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Profane (Word Study)


The Hebrew word ḥll is translated in one of four ways: (1) “pierce” or “wound”; (2) “begin”; (3) “pipe”; and (4) “profane.” The first three translations share the meaning of “opening” or “breaching” something that is intact. In cultic contexts, however, ḥll is most commonly translated differently, using words such as “profane,” “pollute,” and “defile.” It often occurs in opposition to qdš, which is typically translated as “sacred.” Thus, ḥll and qdš are taken to be strict opposites between that which is profane, or ordinary, and that which must be set apart because it is sacred. Arguably, this binary arises only postbiblically, most famously in modern anthropological studies. Recent scholarship extends the broader meaning of ḥll, “to open,” to the cultic context, suggesting a wider range of meaning than is indicated by traditional translations of the word as “profane.”

How should ḥll be translated?

Priests are prohibited from cutting their hair or flesh during mourning, because these acts negatively impact their qdš (sacredness) and ḥll (profane) the name of God (Lev 21:5–6). Susan Niditch argues that priests’ bodies must be whole and that the prohibited actions compromise their bodily boundaries. Jeffrey Stackert and Jeremy Schipper explain further with reference to texts that prohibit blemished priests from sacrificing, approaching the altar, or entering the inner sanctuary (Lev 21:17–23). The problem is not the priests’ lack of wholeness per se, but that they threaten to ḥll God by bringing their lack of physical integrity close to that which is sacred. Priests are also denied contact with the dead, other than direct family members, because such contact is polluting (ṭm’) and ḥll-s the priest (Lev 21:1–4). By analogy with blemished priests, we can posit that pollutants also breach priests’ bodily integrity. Understanding ḥll as “to breach wholeness” accounts for such priestly restrictions in Lev 21. The priest whose bodily wholeness is pierced, blemished, or otherwise breached becomes ḥll and threatens the sacred if he brings his “opened” body close to it.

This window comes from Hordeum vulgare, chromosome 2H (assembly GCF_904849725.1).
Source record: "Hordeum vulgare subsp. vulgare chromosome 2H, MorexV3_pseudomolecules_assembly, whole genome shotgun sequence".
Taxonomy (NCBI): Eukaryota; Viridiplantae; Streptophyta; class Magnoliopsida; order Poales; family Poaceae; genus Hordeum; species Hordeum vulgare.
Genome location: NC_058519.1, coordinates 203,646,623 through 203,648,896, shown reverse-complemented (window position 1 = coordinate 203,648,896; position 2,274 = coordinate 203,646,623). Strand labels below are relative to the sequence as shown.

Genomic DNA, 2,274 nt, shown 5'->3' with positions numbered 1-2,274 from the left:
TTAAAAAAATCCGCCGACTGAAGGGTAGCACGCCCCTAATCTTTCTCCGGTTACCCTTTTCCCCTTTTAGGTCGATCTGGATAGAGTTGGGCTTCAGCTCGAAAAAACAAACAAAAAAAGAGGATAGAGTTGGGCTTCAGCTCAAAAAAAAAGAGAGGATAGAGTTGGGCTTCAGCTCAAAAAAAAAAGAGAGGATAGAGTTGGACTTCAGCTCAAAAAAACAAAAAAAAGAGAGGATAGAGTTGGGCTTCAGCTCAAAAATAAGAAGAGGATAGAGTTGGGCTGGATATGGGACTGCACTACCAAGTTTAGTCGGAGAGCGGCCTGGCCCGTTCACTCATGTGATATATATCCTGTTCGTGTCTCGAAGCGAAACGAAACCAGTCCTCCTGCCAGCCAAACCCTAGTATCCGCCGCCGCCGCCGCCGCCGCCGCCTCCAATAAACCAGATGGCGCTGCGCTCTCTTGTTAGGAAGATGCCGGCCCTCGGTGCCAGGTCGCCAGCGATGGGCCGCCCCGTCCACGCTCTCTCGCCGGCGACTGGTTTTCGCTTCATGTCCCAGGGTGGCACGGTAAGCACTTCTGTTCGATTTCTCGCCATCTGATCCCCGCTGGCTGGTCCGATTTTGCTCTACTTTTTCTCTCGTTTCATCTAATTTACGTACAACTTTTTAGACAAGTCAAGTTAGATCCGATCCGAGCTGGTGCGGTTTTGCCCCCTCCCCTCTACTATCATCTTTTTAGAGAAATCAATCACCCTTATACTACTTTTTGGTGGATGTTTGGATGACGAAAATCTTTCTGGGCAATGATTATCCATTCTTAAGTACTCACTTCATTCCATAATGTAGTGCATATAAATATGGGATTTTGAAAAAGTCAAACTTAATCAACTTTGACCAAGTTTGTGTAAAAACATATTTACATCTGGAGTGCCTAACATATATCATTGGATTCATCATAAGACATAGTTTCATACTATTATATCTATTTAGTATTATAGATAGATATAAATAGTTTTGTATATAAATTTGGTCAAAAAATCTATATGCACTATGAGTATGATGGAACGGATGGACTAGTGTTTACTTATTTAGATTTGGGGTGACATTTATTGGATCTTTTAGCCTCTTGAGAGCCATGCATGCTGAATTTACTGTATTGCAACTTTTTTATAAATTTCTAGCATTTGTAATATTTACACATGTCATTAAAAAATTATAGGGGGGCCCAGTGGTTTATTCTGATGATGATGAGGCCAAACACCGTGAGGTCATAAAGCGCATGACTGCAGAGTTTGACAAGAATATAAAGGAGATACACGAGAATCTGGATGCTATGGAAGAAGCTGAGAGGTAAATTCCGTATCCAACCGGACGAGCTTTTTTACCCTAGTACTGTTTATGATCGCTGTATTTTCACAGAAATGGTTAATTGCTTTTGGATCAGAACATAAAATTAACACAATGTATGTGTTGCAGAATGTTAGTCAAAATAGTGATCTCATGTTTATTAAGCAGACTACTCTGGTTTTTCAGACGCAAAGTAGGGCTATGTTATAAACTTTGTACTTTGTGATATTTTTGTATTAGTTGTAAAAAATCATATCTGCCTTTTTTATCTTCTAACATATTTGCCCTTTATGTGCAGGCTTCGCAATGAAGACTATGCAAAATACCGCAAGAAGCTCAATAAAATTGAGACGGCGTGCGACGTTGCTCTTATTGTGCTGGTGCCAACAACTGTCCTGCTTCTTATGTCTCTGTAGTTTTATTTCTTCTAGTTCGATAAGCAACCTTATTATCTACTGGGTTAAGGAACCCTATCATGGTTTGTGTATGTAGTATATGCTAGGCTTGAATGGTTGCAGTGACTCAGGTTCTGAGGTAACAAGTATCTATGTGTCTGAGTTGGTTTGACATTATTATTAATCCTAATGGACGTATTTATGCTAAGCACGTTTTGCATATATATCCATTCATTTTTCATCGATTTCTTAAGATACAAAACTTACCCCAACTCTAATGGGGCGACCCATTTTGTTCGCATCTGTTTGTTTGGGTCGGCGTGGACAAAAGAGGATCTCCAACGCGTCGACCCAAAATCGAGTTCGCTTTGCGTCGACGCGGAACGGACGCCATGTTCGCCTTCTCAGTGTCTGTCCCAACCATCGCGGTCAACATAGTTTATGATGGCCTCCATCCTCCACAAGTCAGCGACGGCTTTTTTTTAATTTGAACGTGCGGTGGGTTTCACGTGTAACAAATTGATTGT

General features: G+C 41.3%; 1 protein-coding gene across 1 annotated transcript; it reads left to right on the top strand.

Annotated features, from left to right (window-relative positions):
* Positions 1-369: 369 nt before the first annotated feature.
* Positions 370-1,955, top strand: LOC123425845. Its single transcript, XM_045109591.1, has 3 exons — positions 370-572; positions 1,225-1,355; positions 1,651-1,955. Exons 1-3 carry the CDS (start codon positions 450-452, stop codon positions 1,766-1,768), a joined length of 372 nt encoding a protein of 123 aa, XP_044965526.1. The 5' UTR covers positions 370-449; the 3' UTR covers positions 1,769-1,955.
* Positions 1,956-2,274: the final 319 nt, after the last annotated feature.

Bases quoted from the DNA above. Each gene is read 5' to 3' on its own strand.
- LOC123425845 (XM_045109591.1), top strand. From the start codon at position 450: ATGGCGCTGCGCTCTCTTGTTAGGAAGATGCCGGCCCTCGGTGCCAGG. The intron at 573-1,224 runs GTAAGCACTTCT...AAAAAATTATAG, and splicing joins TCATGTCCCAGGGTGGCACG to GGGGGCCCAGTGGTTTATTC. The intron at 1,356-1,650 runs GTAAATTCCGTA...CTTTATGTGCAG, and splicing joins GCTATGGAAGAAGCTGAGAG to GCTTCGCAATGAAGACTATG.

Elsewhere in the Hebrew Bible, ḥll is also taken to mean “to open” when used in cultic contexts. Jacob Milgrom argues that human work “blemishes” sacred time, which must be kept whole (Lev 23). This is confirmed by Nehemiah’s censuring Judahites for ḥll-ing the Sabbath by selling goods (Neh 13:16–18). Using the word ḥll, God commands a man who makes a vow to not “break” his word (Num 30:2), promises to punish David’s children if they “violate” his statutes, and confirms that he will not “break” his covenant with David (Ps 89:31, Ps 89:34). Just as a covenant can be “opened” in this way, so can a sanctuary (Mal 2:10–11). God’s secret place can be ḥll-d by violent people entering it (Ezek 7:22), and his temple and fortress can be ḥll-d by enemy occupation (Dan 11:31). People ḥll God’s land by introducing idols and abominations into it (Jer 16:18). In all of these instances, ḥll is used to indicate a breach in wholeness.

Broadly speaking, then, to ḥll is to make an opening into that which is whole or to breach its integrity. In the cultic context it is less about being “profane,” as it is usually translated, and more about being “non-intact.” The act of ḥll-ing creates a breach that threatens higher levels of sacredness. The definition of ḥll is thus more complex and nuanced than the distinction between “profane” and “sacred” might imply.

See also the related word study on “sacred.”

  • Carolann Elliott is an undergraduate student in Honours Humanities and Religion at Carleton University, with previous degrees in microbiology and special education. Her research focuses on the ancient Israelite concepts of “sacred,” “profane,” and “pollution,” particularly as they pertain to the status of women.

  • Shawna Dolansky

    Shawna Dolansky is Associate Professor of Religion and Humanities in the College of the Humanities at Carleton University in Ottawa, Canada. She is the author of two books and numerous articles on the Bible and ancient Near Eastern religions. Her current research focuses on gender and sexuality in the Hebrew Bible and the ancient Near East.